Anchoring is a classic cognitive bias which has been discussed on Less Wrong before. Anchoring seems very difficult to avoid. Experiments have found that warning subjects about anchoring, or giving them cash incentives, doesn't solve the problem.
Here's an algorithm to fight anchoring that I would like to see a researcher test, based on binary search:
- Tell subjects to think of a number which is clearly too high for the quantity they want to estimate (an upper bound).
- Tell subjects to think of a number which is clearly too low (a lower bound).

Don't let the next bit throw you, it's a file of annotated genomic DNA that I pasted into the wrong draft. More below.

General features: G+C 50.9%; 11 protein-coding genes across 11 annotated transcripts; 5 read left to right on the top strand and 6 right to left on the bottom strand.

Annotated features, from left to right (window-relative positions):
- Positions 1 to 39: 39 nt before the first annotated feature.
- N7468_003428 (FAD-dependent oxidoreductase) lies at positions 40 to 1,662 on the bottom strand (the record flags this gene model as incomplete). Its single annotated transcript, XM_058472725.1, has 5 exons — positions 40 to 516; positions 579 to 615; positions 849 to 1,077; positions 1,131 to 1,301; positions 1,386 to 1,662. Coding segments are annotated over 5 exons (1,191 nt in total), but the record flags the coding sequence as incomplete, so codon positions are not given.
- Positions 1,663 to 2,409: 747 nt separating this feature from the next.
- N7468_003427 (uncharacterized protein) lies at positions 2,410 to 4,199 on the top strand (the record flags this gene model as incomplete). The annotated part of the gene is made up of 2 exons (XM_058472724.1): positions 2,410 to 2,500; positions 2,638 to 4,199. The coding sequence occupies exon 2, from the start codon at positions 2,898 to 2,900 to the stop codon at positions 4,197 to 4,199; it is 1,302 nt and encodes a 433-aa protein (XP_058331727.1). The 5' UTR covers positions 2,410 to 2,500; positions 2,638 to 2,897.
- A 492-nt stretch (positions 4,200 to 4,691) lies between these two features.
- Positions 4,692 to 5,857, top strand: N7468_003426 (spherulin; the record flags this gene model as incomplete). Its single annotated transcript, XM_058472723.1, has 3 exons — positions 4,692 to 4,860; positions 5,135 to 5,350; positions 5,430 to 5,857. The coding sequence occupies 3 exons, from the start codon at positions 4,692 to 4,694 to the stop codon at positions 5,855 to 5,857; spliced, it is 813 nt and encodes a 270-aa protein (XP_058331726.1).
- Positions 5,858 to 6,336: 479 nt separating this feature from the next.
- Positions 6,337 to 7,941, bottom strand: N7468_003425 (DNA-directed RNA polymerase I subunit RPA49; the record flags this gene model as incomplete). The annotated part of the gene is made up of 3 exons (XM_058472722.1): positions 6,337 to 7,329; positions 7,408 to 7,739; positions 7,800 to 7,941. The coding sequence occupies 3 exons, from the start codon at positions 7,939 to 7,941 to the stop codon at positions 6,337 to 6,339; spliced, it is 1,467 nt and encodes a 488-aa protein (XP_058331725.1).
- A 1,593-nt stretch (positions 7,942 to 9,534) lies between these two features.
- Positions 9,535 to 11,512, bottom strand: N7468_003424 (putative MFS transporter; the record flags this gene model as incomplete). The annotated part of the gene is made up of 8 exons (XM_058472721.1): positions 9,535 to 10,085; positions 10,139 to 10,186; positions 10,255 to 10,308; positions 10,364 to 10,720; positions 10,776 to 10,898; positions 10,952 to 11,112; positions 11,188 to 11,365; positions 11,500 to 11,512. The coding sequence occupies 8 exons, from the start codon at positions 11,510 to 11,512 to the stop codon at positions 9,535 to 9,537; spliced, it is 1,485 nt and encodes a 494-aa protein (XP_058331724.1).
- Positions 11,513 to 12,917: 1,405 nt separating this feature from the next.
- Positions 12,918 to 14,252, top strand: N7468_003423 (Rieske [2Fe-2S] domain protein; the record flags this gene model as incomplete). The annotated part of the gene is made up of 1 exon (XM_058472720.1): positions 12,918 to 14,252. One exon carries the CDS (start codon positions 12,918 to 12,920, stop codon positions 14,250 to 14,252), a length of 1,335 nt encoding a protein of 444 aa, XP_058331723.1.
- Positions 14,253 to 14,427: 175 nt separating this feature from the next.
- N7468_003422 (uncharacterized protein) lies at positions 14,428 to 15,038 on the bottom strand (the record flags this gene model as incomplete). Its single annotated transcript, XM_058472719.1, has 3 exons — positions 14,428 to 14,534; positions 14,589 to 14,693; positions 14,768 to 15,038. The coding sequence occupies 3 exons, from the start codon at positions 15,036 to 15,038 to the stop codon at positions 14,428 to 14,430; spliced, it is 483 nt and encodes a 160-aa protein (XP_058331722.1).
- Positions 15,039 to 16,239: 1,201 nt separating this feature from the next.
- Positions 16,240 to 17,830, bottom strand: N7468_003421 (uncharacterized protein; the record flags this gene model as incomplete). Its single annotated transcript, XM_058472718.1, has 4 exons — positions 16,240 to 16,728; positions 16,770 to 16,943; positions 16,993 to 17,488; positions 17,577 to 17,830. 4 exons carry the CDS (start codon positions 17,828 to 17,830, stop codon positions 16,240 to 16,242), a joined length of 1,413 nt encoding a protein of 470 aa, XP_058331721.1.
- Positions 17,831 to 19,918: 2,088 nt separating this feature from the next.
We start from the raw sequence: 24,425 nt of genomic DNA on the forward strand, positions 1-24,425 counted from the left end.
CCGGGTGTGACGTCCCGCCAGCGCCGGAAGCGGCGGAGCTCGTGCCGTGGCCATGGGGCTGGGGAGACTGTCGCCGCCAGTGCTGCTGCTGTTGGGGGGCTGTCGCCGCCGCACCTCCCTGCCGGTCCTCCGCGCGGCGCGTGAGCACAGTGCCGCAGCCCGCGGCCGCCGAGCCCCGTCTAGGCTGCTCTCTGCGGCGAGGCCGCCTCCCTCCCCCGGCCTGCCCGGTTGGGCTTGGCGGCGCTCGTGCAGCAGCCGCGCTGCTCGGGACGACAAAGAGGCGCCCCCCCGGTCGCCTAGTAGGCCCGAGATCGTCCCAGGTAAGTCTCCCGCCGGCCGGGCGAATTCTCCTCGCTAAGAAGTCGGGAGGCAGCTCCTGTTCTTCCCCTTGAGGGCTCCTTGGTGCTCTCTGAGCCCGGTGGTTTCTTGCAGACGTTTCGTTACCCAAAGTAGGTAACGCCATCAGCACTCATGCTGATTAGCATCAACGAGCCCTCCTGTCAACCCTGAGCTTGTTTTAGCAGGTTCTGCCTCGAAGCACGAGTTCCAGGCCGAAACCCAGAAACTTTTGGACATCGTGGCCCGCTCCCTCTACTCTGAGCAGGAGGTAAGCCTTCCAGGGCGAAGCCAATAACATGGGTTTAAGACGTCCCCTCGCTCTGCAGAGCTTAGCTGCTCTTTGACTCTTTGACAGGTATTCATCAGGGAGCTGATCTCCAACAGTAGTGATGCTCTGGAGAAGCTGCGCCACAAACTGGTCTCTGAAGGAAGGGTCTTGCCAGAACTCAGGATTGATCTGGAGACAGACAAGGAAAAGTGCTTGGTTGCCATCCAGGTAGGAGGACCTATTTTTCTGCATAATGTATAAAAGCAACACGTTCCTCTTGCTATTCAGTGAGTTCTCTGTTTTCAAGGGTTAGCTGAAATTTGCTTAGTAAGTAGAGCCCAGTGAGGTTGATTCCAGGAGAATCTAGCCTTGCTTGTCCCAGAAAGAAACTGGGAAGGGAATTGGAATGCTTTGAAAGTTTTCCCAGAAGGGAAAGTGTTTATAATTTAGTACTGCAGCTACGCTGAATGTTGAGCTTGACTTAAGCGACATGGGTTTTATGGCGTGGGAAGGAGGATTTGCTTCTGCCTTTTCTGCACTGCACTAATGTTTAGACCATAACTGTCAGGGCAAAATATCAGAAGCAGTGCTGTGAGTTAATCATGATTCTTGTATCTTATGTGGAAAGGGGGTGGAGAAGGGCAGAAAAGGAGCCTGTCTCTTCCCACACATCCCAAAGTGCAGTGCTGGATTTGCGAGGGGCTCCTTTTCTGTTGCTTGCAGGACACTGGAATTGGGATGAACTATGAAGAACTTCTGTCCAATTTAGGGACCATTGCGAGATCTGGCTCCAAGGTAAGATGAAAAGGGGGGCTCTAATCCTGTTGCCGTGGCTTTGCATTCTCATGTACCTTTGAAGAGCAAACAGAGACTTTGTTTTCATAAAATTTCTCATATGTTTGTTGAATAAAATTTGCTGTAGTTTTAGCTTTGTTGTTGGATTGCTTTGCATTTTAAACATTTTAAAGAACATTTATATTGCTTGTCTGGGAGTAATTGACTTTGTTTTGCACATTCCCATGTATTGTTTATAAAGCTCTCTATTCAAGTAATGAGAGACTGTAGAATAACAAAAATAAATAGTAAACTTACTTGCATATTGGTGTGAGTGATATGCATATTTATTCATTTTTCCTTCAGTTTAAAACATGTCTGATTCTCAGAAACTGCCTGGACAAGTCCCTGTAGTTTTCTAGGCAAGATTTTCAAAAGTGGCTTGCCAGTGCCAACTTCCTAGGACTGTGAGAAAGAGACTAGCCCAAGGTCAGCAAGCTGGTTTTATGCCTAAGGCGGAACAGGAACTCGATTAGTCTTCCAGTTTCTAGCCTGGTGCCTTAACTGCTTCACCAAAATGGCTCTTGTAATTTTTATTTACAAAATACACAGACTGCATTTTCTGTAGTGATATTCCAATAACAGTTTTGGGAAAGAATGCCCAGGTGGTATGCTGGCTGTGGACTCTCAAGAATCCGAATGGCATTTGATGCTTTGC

- Tell subjects to find the midpoint of the upper bound and the lower bound and figure out whether it's too high or too low.
- The midpoint has now been judged as an upper/lower bound. Combined with the original lower/upper bound, we have a new, narrower range to explore. If this range is narrow enough, report its midpoint; otherwise go to step 3.
You could have two experimental conditions: one condition where subjects think of a number which is clearly too high first (the steps are in the order above), and another condition where subjects think of a number which is clearly too low first (steps 1 & 2 are swapped). If estimates from the two conditions are similar, the technique is successful.